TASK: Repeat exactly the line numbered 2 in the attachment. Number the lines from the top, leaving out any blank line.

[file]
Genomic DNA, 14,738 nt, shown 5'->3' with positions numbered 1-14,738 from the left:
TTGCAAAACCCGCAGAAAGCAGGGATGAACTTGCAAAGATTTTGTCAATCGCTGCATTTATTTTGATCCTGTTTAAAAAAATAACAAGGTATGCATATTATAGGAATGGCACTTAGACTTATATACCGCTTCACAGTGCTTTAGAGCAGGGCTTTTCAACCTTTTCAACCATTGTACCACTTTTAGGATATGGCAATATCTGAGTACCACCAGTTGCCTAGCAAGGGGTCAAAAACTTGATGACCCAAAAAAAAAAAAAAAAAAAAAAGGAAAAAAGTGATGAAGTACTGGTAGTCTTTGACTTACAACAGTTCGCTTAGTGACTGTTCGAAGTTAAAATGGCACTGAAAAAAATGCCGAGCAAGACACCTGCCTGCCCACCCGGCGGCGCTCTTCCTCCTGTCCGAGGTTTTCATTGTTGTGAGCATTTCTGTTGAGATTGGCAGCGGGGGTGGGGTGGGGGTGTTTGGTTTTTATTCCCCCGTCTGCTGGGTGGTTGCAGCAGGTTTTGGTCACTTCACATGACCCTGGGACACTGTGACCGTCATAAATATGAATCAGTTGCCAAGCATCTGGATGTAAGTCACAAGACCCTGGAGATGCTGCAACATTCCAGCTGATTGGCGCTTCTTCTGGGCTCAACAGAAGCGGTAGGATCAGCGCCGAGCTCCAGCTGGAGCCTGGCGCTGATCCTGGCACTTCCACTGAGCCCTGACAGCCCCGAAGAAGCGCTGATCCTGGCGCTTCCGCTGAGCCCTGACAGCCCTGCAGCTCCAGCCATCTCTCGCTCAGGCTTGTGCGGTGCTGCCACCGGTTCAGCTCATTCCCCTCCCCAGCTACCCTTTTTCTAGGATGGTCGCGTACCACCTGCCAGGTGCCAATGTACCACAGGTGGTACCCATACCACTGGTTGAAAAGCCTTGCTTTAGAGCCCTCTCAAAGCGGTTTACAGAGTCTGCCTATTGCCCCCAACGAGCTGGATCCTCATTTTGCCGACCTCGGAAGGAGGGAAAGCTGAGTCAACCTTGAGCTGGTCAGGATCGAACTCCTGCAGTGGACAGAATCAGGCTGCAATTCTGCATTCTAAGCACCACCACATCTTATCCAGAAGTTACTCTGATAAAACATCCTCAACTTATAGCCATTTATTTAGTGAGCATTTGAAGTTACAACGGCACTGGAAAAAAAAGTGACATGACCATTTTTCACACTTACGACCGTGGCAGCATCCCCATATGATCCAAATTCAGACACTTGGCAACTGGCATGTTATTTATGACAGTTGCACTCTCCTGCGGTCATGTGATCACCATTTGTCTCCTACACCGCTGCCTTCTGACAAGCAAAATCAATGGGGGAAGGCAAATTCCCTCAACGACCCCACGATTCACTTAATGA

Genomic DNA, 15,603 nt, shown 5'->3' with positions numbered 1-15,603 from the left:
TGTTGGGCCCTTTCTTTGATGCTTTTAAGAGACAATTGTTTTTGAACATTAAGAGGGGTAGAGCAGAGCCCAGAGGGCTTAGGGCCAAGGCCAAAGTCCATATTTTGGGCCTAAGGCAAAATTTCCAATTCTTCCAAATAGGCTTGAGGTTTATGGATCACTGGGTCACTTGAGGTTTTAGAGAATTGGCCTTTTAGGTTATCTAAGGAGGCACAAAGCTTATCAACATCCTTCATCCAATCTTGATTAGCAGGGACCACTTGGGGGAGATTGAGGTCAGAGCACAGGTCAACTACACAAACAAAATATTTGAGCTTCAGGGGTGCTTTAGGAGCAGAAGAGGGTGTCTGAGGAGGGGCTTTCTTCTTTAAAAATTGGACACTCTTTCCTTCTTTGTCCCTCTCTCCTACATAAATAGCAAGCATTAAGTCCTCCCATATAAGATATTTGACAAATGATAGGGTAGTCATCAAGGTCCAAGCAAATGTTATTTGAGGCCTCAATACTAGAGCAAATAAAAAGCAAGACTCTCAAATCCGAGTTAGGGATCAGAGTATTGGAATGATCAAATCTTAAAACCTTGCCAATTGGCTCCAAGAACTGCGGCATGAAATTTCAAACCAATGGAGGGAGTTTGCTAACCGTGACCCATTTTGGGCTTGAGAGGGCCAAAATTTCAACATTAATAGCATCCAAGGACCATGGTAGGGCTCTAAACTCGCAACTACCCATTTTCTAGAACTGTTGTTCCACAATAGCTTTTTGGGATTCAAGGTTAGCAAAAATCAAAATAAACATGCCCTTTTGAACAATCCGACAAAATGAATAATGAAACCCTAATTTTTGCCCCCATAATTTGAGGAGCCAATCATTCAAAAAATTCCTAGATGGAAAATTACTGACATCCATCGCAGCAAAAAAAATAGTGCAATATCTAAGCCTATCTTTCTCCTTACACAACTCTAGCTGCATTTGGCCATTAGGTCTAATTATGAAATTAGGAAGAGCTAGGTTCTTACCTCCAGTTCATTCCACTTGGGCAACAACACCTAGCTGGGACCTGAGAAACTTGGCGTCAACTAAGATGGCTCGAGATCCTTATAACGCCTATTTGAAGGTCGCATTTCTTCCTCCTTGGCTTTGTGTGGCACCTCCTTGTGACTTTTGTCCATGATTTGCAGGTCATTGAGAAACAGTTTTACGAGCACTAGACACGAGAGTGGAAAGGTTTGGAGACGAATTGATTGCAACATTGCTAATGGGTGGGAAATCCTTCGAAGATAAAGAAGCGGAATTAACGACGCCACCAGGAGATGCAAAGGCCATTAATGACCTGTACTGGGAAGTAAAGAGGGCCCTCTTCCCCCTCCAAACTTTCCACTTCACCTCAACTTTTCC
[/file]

TTGCAAAACCCGCAGAAAGCAGGGATGAACTTGCAAAGATTTTGTCAATCGCTGCATTTATTTTGATCCTGTTTAAAAAAATAACAAGGTATGCATATTATAGGAATGGCACTTAGACTTATATACCGCTTCACAGTGCTTTAGAGCAGGGCTTTTCAACCTTTTCAACCATTGTACCACTTTTAGGATATGGCAATATCTGAGTACCACCAGTTGCCTAGCAAGGGGTCAAAAACTTGATGACCCAAAAAAAAAAAAAAAAAAAAAAGGAAAAAAGTGATGAAGTACTGGTAGTCTTTGACTTACAACAGTTCGCTTAGTGACTGTTCGAAGTTAAAATGGCACTGAAAAAAATGCCGAGCAAGACACCTGCCTGCCCACCCGGCGGCGCTCTTCCTCCTGTCCGAGGTTTTCATTGTTGTGAGCATTTCTGTTGAGATTGGCAGCGGGGGTGGGGTGGGGGTGTTTGGTTTTTATTCCCCCGTCTGCTGGGTGGTTGCAGCAGGTTTTGGTCACTTCACATGACCCTGGGACACTGTGACCGTCATAAATATGAATCAGTTGCCAAGCATCTGGATGTAAGTCACAAGACCCTGGAGATGCTGCAACATTCCAGCTGATTGGCGCTTCTTCTGGGCTCAACAGAAGCGGTAGGATCAGCGCCGAGCTCCAGCTGGAGCCTGGCGCTGATCCTGGCACTTCCACTGAGCCCTGACAGCCCCGAAGAAGCGCTGATCCTGGCGCTTCCGCTGAGCCCTGACAGCCCTGCAGCTCCAGCCATCTCTCGCTCAGGCTTGTGCGGTGCTGCCACCGGTTCAGCTCATTCCCCTCCCCAGCTACCCTTTTTCTAGGATGGTCGCGTACCACCTGCCAGGTGCCAATGTACCACAGGTGGTACCCATACCACTGGTTGAAAAGCCTTGCTTTAGAGCCCTCTCAAAGCGGTTTACAGAGTCTGCCTATTGCCCCCAACGAGCTGGATCCTCATTTTGCCGACCTCGGAAGGAGGGAAAGCTGAGTCAACCTTGAGCTGGTCAGGATCGAACTCCTGCAGTGGACAGAATCAGGCTGCAATTCTGCATTCTAAGCACCACCACATCTTATCCAGAAGTTACTCTGATAAAACATCCTCAACTTATAGCCATTTATTTAGTGAGCATTTGAAGTTACAACGGCACTGGAAAAAAAAGTGACATGACCATTTTTCACACTTACGACCGTGGCAGCATCCCCATATGATCCAAATTCAGACACTTGGCAACTGGCATGTTATTTATGACAGTTGCACTCTCCTGCGGTCATGTGATCACCATTTGTCTCCTACACCGCTGCCTTCTGACAAGCAAAATCAATGGGGGAAGGCAAATTCCCTCAACGACCCCACGATTCACTTAATGA